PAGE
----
Fertility treatments - Which issues do they treat?
There are tons of fertility treatments out there, especially if you count all the preparatory and add-on treatments. This is an overview of key treatments that are available, and the type of issues that they are suitable for.
The focus of ovulation induction therapy is to stimulate healthy ovulation if it isn’t achieved naturally or regularly enough to be able to time intercourse.
To induce ovulation, hormone medicines such as Letrozole or Clomid are normally used. The follicle development is monitored via ultrasound and sometimes another shot is taken to stimulate ovulation at a specific time. Then sperm is then introduced into the vagina at the right time, either through sex or intrauterine insemination (IUI).
What issues does ovulation induction help with?
Ovulation induction helps with ovulation issues, which is when ovulation is irregular or doesn’t happen at all.
Intrauterine Insemination (IUI)
With IUI, sperm is separated from the semen and the washed sperm is then placed in the uterus near the fallopian tubes when ovulation occurs. This is done with the hopes that the timing of insemination will be perfectly coordinated with a mature egg being released so that the sperm will have a better chance of reaching the egg. Ovulation can be induced if the woman doesn’t ovulate on her own, or it can be natural. To follow natural ovulation, doctors will monitor the woman via ultrasound to find out the right timing for insemination.
Mostly, IUI is utilized when donor sperms are used as it’s less invasive and expensive than IVF. IVF would be the next step if IUI doesn’t work. Heterosexual couples more often start with ovulation induction if there is an ovulation issue, and then move straight to IVF. Otherwise, they would skip IUI entirely.
What issues does IUI help with?
- It’s sometimes used as the next step after ovulation stimulation, but in many countries, doctors suggest going straight to IVF.
- It is however the usually the first step when donated sperms are used.
In Vitro Fertilization (IVF)
IVF is the most effective, common, and talked about form of assisted reproductive technology. It entails removing eggs and sperm from the body to be placed into a petri dish for fertilization before being transferred to the uterus.
IVF is expensive and invasive, but it's also much more successful than any of the less complicated fertility treatments.
What issues does IVF help with?
- Ovulation issues; when ovulation is irregular or doesn’t happen at all.
The woman takes hormone drugs that stimulate follicle growth to the point of maturity where they can be surgically retrieved from the ovary and fertilized in the lab.
- Poor egg quality
IVF cannot produce healthy eggs that don’t exist or alter egg quality. But if a woman has a small share of high-quality eggs, stimulating the ovaries can help by making a larger number of eggs available, increasing the odds of finding a good egg.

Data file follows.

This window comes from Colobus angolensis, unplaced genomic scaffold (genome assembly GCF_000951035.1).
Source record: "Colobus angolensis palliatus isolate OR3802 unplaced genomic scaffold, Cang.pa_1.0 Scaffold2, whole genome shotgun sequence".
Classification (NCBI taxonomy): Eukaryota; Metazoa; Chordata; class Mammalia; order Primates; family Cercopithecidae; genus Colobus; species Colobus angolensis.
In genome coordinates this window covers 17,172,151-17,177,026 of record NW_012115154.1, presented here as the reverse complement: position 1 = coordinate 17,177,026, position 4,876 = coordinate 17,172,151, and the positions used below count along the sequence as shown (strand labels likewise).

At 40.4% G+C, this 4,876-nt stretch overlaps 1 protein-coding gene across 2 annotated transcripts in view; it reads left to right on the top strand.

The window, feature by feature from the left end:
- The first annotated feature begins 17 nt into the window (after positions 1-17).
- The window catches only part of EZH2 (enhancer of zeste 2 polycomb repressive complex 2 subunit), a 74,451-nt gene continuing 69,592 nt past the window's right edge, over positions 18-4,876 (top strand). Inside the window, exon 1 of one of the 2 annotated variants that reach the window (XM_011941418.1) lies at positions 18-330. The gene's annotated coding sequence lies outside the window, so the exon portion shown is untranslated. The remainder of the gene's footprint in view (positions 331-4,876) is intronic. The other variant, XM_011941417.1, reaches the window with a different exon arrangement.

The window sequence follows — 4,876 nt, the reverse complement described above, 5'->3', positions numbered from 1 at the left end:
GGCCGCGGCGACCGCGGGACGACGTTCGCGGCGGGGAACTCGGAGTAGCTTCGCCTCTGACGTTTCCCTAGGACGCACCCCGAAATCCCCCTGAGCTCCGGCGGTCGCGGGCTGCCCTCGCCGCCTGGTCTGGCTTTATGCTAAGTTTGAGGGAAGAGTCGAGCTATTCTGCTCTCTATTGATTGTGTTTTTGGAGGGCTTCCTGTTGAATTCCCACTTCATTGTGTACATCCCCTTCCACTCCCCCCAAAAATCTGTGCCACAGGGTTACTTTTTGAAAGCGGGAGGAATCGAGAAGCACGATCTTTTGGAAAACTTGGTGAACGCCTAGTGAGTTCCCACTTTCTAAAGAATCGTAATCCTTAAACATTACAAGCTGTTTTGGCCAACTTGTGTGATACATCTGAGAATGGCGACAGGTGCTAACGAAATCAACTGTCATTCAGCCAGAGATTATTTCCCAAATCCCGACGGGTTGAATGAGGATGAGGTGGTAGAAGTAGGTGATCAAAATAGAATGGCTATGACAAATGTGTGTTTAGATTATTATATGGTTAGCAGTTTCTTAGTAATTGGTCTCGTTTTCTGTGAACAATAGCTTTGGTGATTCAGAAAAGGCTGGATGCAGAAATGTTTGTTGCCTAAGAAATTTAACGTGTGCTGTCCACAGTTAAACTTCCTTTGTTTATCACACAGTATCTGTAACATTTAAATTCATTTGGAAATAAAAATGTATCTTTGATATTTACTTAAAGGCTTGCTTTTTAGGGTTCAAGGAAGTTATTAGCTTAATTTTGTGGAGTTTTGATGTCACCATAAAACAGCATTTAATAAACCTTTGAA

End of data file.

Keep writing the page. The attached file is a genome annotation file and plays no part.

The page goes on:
- Sperm issues
If a man has few sperm or sperm that don't swim, IVF can facilitate the fertilization process.
- Damaged fallopian tubes
If the fallopian tubes are blocked or damaged, natural conception is impossible or at least more difficult. With IVF, fertilization then takes place outside of the body and the embryo is placed straight into the uterus so a tube isn't really needed.
Donor eggs and sperm
Donated eggs and sperms are available if you are unable to use your own in the conception process.
If IVF does not produce healthy embryos, and it’s concluded this is due to poor egg quality, which is often a result of mature age, the next step could be using donated eggs as part of the IVF. Other reasons to use donor eggs are:
- A depleted egg reserve
For example, due to premature menopause, meaning you’re unable to retrieve enough eggs even with IVF.
- When there are no eggs because ovaries have been affected or removed due to illness.
- When there’s a risk of passing on a genetic disease.
- When you’re a same-sex couple looking to transfer an embryo to a surrogate.
Donor sperm could be added to an IUI cycle or IVF, and is often used by lesbian couples or single mothers. In heterosexual couples, donor sperm is used if the man has very low levels or no sperm at all, or if it's been determined that there is a major issue with sperm quality.
Evangelia Elenis, MD, PhD.
This text is fact checked by Evangelia Elenis, MD, PhD. Dr. Elenis is a chief physician in Obstetrics and Gynecology, and a subspecialist in Reproductive Medicine. She is a PhD and affiliated researcher at Uppsala University with postdoctoral studies at Harvard Medical School.
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